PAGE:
The background to this apparent madness is this: when I took on this role I inherited a library using a layout that didn’t seem to make sense, a classification system I wasn’t familiar with, and an LMS that had been in place for 20 years but didn’t seem suited to our needs. As I was new to the library, a major part of the time I had available while settling in during my initial few months was dedicated to exploring how well these things were working, both for users, and library staff. I had the benefit of my colleague also being new to the library, only a few months after me, so together we looked at these issues with fresh eyes.We came to the following conclusions: The physical layou…

When mentoring malfunctions

Mentoring's one of the standard activities that you'll come across in the information profession. We're very caring and sharing like that, wanting to support people in their professional development.

As you start your career as an information professional, you'll regularly hear the advice: get a mentor.
Or, as you advance in your career and seem to be doing well, you'll be advised to become a mentor.

This is fine: yes, both being mentored and being a mentor can be excellent relationships, and very useful for both parties involved. But.....mentoring relationships are like any other relationships: they can go wrong. And they can go wrong in a whole lot of ways.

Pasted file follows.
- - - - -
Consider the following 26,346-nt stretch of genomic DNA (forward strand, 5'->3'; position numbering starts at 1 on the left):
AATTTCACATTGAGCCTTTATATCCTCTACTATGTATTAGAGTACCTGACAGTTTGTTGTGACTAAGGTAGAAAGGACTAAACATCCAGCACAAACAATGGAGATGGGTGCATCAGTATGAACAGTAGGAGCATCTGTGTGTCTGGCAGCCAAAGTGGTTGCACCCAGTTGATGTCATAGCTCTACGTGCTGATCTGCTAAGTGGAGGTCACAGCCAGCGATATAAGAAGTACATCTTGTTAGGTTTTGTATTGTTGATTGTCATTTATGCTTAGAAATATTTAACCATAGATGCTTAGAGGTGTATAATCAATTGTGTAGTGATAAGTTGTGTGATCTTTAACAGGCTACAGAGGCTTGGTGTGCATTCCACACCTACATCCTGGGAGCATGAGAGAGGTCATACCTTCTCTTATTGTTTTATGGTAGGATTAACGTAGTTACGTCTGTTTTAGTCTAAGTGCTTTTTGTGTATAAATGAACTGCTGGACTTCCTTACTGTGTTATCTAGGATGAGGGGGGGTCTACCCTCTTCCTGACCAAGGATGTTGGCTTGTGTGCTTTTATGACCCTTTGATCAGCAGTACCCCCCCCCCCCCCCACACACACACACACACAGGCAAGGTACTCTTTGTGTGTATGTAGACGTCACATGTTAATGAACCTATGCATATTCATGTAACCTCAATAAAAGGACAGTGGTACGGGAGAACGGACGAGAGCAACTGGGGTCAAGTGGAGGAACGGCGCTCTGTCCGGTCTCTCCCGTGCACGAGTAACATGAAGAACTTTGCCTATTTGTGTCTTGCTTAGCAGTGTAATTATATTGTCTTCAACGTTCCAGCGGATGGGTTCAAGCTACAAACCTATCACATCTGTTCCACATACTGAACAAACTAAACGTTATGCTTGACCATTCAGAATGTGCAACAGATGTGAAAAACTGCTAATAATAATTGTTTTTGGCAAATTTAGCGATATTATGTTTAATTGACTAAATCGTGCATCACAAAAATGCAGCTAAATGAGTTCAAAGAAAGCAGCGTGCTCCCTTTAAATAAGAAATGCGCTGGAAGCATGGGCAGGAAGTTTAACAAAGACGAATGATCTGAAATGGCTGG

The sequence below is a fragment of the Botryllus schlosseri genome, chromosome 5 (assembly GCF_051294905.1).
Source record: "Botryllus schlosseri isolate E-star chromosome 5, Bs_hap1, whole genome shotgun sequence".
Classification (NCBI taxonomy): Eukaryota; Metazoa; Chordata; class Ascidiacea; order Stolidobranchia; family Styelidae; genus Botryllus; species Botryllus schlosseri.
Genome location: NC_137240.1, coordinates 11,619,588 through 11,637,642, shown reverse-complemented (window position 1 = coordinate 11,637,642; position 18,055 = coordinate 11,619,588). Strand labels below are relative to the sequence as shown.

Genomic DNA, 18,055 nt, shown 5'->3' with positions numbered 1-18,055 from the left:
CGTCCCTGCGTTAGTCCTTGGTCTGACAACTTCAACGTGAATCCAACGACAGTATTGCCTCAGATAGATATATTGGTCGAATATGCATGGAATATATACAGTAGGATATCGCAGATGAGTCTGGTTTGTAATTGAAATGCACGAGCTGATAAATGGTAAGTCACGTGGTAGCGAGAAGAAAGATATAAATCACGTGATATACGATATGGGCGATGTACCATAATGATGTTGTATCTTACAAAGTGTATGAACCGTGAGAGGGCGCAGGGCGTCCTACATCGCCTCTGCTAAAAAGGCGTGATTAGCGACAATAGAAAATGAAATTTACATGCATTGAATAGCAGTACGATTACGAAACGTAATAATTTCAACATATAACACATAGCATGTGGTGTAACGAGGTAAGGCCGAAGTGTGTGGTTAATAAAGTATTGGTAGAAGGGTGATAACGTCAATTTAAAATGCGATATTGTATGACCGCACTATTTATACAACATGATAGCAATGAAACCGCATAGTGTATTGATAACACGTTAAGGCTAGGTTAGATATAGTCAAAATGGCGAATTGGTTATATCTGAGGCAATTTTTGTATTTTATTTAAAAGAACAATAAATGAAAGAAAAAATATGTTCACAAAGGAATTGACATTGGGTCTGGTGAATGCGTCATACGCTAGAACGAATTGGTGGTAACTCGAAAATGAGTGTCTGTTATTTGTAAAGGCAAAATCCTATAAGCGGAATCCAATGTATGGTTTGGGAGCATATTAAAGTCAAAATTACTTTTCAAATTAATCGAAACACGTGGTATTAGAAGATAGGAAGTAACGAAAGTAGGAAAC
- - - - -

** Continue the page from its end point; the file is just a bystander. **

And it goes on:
I've heard of mentors and mentees whose relationships have malfunctioned due to mismanagement, wrong focus, disinterest, and inappropriate behaviour. Like any other relationship, bullying and abuse can happen in mentor/mentee arrangements, but it can be very difficult for the participants to escape the rel…

LinkedIn dating

After receiving yet another LinkedIn contact request from a complete stranger (with the accompanying over-eager email from LinkedIn a few days later, saying "hey, this connection request is still waiting!!), I asked friends on Twitter:

Why do people ask to connect on LinkedIn when they don't know you, and have never met you?

There was a variety of responses from people about their reaction to these requests, but the majority response was definitely one of annoyance. In the end, I came to the conclusion that interactions on LinkedIn are a lot like dating.

Now, having had my fair share of dates and dating-related interactions both online and in person, I thought I'd help out by giving a couple of etiquette tips for LinkedIn, and also for life generally (and dating).
If you want to get to know me, spend some time on it So many times on LinkedIn, I get a generic "X wants to connect" request. No information about why they think they'd like to connect with me, and n…

The legal forger

I'd never heard of the prolific forger "Antique" Smith before I saw the email notification about the talk on him from the Society of Antiquaries in Scotland. But I like archives, and history, and the fact there was a legal case that arose from it meant it sounded like an interesting outing. So last night I went along to the National Library of Scotland, where this talk was being hosted.


So, what did I learn? Mr Alexander Howland "Antique" Smith had quite a busy time of it between 1887 and 1893, churning out at least 500+ known (at a conservative estimate) forged manuscripts and letters attributed to a wide variety of well known people over all sorts of time periods. However, he seems to have had a particular liking for Robert Burns and Sir Walter Scott....or maybe they were just more saleable items!

He was trained as a law clerk, in the firm of Thomas Henry Ferrier WS, and it seems that old legal documents stored in the firm may have been the early source for …